And for emotional health, a short-term challenge can point out feelings and routines that could be improved, Grace added.
Many of the people she works with – even moderate drinkers – describe their relationship with alcohol as something they are not in full control of, she said.
She encourages people who are using a sobriety challenge to take note of when they feel the urge to drink and what purpose it serves. Does it make you feel part of a community to share a drink at a party? Is that glass of wine after a long day a reliable sense of comfort?
Maybe the drink is an easy way – but not the best – to get those needs met, Grace said. Taking note and trying to find those things without a drink could open you up to new ways of fulfilling those feelings, White added.
How to be successful
There are a couple of stumbling blocks to plan for during a sober month, Grace said.
One is overcoming the desire to drink, and experts had different approaches to solve that problem.
Reducing drinking can have a similar effect as dieting – the more you tell yourself you can’t have it, the more you want it, said Natalie Mokari, a registered dietitian nutritionist in Charlotte, North Carolina.
She recommends starting with one less drink than you would usually have at each occasion or breaking a daily habit by limiting drinking to certain days. You can also have a sparkling water in between drinks or make weaker cocktails than usual to reduce your alcohol consumption, she said.
White said it is important not to feel shame if you end up drinking during your sobriety challenge. Don’t throw out the whole experience by beating yourself up over a glass of wine, he added.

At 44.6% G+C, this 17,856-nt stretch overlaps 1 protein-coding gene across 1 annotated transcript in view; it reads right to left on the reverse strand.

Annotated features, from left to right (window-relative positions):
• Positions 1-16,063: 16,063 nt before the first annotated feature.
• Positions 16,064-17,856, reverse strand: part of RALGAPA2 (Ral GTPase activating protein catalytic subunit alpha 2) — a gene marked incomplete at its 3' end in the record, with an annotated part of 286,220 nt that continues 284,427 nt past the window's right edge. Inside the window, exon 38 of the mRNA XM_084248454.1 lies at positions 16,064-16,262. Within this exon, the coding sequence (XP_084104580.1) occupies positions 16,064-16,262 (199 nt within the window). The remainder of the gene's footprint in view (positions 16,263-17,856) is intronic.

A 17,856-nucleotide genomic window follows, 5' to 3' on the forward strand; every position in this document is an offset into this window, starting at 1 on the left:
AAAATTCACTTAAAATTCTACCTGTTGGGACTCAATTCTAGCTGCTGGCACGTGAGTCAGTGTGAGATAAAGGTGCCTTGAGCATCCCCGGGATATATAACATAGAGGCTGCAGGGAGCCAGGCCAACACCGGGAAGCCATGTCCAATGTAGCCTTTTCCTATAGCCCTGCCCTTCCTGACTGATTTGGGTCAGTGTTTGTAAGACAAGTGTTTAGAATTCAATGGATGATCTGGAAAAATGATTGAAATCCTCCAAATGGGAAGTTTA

Grace recommended leading with curiosity and information. Learning more about the psychology and biology of alcohol really helped reduce her desire to drink, she said, and approaching her urges with curiosity rather than judgment allowed her to learn more about the role alcohol played in her life.
There is also social pressure to drink. How do you not drink when everyone else is? Especially if friends get uncomfortable when they don’t see you with the beer you always have?
The first thing is to remember that people may make you feel bad because they are uncomfortable about their own relationship with drinking, Grace said.
It often helps to have a nonalcoholic drink in your hand at social events, White said, so the offer to have a drink doesn’t even come up.
Don’t binge on November 1
If you are hoping to curb your habits or boost your health, it is important not to see crossing the finish line as the time to overindulge, Mokari said.
Dramatically reducing your consumption over that time can lower your tolerance, and what was enough for a buzz today could result in a much higher level of intoxication than you expect 30 days later, White said.
You may also be undoing the changes in habit you have been building over the course of the month by going back even harder once it’s over, Grace added.
“In our society, even saying ‘I want to take a break’ is super brave,” she said. “If you don’t change how you feel about it but white-knuckle it the whole month, it becomes like this forbidden fruit syndrome.”